As our physical spaces become digitized, the stakes for civil liberties only get higher. Laura DeNardis’s The Internet in Everything: Freedom and Security in a World with No Off Switch, Sasha Costanza-Chock’s Design Justice: Community-Led Practices to Build the Worlds We Need, and Shalini Kantayya’s documentary Coded Bias help us understand the depths of our digital dependencies and their disparate impacts on marginalized communities, as well as how those very communities lead efforts to resist oppressive digital technologies and to imagine alternative ones. Taken together, these works point out the need for scholarship on the relationship between the internet and democracy to extend its conceptual lens from a focus on freedom of expression to freedom of assembly and association. We know how significantly the corporate internet shapes the online public sphere; now is the time to ensure that public physical spaces where we gather remain safe, accessible, and free for assembly.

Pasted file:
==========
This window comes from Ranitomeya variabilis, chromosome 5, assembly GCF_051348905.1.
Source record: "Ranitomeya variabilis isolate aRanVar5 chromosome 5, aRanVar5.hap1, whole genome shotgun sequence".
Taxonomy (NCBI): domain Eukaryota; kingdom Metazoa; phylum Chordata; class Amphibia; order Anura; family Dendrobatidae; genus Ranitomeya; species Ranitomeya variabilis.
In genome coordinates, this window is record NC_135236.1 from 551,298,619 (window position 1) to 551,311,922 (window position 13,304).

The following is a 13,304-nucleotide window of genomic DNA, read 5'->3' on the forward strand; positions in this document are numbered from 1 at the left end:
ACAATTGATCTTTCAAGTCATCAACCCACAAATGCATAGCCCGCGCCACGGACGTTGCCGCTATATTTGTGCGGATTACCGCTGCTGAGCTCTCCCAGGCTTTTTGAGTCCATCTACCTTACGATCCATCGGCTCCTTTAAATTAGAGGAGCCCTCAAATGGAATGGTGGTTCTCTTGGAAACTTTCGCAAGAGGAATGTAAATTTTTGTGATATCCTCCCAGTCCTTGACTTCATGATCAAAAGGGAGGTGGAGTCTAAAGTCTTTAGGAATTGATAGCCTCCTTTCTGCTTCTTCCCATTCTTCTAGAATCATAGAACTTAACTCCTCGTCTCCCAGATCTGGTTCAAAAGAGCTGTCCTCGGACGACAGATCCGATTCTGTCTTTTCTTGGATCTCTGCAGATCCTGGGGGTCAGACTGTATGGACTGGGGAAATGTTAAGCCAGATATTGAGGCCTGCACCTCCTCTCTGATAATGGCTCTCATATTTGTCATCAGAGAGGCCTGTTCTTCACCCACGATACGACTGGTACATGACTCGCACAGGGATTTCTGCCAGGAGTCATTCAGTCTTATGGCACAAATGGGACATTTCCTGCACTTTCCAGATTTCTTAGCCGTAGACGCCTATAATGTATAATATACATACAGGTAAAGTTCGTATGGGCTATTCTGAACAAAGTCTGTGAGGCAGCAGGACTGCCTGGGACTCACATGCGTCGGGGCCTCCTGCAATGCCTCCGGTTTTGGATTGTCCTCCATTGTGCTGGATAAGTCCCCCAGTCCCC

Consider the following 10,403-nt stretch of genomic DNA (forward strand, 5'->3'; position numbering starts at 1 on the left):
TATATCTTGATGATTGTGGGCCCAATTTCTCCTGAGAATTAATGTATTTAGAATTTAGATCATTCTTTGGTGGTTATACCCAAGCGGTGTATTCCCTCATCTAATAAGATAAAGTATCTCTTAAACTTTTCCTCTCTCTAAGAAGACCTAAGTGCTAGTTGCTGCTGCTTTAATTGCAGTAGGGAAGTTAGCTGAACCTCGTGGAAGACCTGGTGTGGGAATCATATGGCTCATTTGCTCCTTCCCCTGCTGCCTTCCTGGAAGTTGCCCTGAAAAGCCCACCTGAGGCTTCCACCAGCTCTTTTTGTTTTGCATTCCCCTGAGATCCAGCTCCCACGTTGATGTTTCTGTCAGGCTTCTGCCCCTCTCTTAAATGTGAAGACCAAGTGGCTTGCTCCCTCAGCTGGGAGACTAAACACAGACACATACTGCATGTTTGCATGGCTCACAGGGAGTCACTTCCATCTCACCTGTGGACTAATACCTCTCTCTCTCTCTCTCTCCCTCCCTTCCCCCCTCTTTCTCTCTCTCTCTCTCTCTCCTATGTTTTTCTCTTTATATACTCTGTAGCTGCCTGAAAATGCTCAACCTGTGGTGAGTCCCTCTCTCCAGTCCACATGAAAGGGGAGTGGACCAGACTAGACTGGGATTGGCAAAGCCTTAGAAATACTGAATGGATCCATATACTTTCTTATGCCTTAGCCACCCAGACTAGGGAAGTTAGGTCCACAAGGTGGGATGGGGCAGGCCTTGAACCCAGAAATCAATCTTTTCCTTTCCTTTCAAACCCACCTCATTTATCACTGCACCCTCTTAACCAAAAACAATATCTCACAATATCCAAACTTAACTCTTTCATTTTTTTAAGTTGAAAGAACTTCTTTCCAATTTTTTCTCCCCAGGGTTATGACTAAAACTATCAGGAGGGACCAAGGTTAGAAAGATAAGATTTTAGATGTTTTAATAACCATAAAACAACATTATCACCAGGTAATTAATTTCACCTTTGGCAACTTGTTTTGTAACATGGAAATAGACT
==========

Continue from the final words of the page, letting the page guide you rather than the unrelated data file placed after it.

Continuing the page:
From everything we have learned in the past few years about free expression and the internet, we should be prepared for the extent to which our ever-increasing digital dependencies will upend our experiences of other rights, such as free assembly and association. Decades of scholarship about the dangers of online speech when power is concentrated in a few large tech companies is slowly getting more attention.
But public and policy discussions of these issues hold fast to the notion of a “free marketplace of ideas” and, too easily, rely on the expertise of a handful of white, male tech engineers. Tellingly, Netflix’s recent attempt to document the societal harms of social media, in a documentary called The Social Dilemma, positions these same technology insiders as potential saviors capable of correcting the very problems they created. In so doing, The Social Dilemma’s filmmakers silence the many contributions that women and women-of-color scholars have made toward advancing our understanding of these issues.